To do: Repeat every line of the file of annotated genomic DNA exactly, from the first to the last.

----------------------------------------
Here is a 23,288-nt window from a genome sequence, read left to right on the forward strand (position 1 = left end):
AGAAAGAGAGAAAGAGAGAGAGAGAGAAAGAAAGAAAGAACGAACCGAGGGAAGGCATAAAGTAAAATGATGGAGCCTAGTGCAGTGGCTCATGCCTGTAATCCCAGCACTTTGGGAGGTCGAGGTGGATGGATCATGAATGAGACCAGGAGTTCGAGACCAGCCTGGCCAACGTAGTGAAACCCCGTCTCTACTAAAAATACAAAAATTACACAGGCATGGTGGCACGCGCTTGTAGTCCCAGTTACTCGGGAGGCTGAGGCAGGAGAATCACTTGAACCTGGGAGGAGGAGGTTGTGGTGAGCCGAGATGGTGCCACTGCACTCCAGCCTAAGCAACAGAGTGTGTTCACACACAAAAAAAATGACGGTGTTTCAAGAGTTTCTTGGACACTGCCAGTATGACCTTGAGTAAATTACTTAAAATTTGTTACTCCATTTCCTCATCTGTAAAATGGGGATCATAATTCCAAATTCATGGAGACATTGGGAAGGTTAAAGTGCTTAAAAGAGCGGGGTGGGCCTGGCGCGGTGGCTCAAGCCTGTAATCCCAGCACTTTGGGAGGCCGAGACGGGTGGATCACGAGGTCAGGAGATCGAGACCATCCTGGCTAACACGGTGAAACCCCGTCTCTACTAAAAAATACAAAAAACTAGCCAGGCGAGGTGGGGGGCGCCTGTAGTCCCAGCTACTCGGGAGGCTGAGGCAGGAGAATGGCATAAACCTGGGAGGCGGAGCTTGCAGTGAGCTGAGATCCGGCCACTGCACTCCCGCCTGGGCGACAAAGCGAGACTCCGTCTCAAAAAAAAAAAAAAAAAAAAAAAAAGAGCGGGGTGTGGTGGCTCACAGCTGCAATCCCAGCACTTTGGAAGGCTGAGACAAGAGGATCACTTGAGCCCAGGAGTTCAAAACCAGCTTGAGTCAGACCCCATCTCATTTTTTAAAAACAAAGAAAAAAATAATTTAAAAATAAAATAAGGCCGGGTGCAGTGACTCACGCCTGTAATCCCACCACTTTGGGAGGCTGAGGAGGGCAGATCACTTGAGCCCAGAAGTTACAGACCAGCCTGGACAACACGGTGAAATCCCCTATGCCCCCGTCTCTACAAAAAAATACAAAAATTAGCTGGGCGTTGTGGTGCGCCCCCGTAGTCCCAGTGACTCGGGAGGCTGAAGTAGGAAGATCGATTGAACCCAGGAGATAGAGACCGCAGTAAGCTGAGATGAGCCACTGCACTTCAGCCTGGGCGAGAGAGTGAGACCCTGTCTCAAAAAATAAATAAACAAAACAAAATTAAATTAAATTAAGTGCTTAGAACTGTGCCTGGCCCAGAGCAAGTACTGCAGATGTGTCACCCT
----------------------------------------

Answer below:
Here is a 23,288-nt window from a genome sequence, read left to right on the forward strand (position 1 = left end):
AGAAAGAGAGAAAGAGAGAGAGAGAGAAAGAAAGAAAGAACGAACCGAGGGAAGGCATAAAGTAAAATGATGGAGCCTAGTGCAGTGGCTCATGCCTGTAATCCCAGCACTTTGGGAGGTCGAGGTGGATGGATCATGAATGAGACCAGGAGTTCGAGACCAGCCTGGCCAACGTAGTGAAACCCCGTCTCTACTAAAAATACAAAAATTACACAGGCATGGTGGCACGCGCTTGTAGTCCCAGTTACTCGGGAGGCTGAGGCAGGAGAATCACTTGAACCTGGGAGGAGGAGGTTGTGGTGAGCCGAGATGGTGCCACTGCACTCCAGCCTAAGCAACAGAGTGTGTTCACACACAAAAAAAATGACGGTGTTTCAAGAGTTTCTTGGACACTGCCAGTATGACCTTGAGTAAATTACTTAAAATTTGTTACTCCATTTCCTCATCTGTAAAATGGGGATCATAATTCCAAATTCATGGAGACATTGGGAAGGTTAAAGTGCTTAAAAGAGCGGGGTGGGCCTGGCGCGGTGGCTCAAGCCTGTAATCCCAGCACTTTGGGAGGCCGAGACGGGTGGATCACGAGGTCAGGAGATCGAGACCATCCTGGCTAACACGGTGAAACCCCGTCTCTACTAAAAAATACAAAAAACTAGCCAGGCGAGGTGGGGGGCGCCTGTAGTCCCAGCTACTCGGGAGGCTGAGGCAGGAGAATGGCATAAACCTGGGAGGCGGAGCTTGCAGTGAGCTGAGATCCGGCCACTGCACTCCCGCCTGGGCGACAAAGCGAGACTCCGTCTCAAAAAAAAAAAAAAAAAAAAAAAAAGAGCGGGGTGTGGTGGCTCACAGCTGCAATCCCAGCACTTTGGAAGGCTGAGACAAGAGGATCACTTGAGCCCAGGAGTTCAAAACCAGCTTGAGTCAGACCCCATCTCATTTTTTAAAAACAAAGAAAAAAATAATTTAAAAATAAAATAAGGCCGGGTGCAGTGACTCACGCCTGTAATCCCACCACTTTGGGAGGCTGAGGAGGGCAGATCACTTGAGCCCAGAAGTTACAGACCAGCCTGGACAACACGGTGAAATCCCCTATGCCCCCGTCTCTACAAAAAAATACAAAAATTAGCTGGGCGTTGTGGTGCGCCCCCGTAGTCCCAGTGACTCGGGAGGCTGAAGTAGGAAGATCGATTGAACCCAGGAGATAGAGACCGCAGTAAGCTGAGATGAGCCACTGCACTTCAGCCTGGGCGAGAGAGTGAGACCCTGTCTCAAAAAATAAATAAACAAAACAAAATTAAATTAAATTAAGTGCTTAGAACTGTGCCTGGCCCAGAGCAAGTACTGCAGATGTGTCACCCT